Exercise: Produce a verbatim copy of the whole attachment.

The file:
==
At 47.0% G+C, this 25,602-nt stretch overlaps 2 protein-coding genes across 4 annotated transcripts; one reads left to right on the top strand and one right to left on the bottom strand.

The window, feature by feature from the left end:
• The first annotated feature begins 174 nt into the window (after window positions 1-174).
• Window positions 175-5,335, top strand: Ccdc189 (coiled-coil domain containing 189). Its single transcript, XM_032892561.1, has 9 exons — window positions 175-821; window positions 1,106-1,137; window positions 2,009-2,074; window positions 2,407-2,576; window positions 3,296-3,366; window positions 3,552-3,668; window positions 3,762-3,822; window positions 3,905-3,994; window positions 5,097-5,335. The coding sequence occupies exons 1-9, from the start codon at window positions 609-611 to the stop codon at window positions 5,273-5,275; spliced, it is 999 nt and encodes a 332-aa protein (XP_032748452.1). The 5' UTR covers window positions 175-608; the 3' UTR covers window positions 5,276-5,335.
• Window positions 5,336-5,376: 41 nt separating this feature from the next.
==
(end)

At 47.0% G+C, this 25,602-nt stretch overlaps 2 protein-coding genes across 4 annotated transcripts; one reads left to right on the top strand and one right to left on the bottom strand.

The window, feature by feature from the left end:
• The first annotated feature begins 174 nt into the window (after window positions 1-174).
• Window positions 175-5,335, top strand: Ccdc189 (coiled-coil domain containing 189). Its single transcript, XM_032892561.1, has 9 exons — window positions 175-821; window positions 1,106-1,137; window positions 2,009-2,074; window positions 2,407-2,576; window positions 3,296-3,366; window positions 3,552-3,668; window positions 3,762-3,822; window positions 3,905-3,994; window positions 5,097-5,335. The coding sequence occupies exons 1-9, from the start codon at window positions 609-611 to the stop codon at window positions 5,273-5,275; spliced, it is 999 nt and encodes a 332-aa protein (XP_032748452.1). The 5' UTR covers window positions 175-608; the 3' UTR covers window positions 5,276-5,335.
• Window positions 5,336-5,376: 41 nt separating this feature from the next.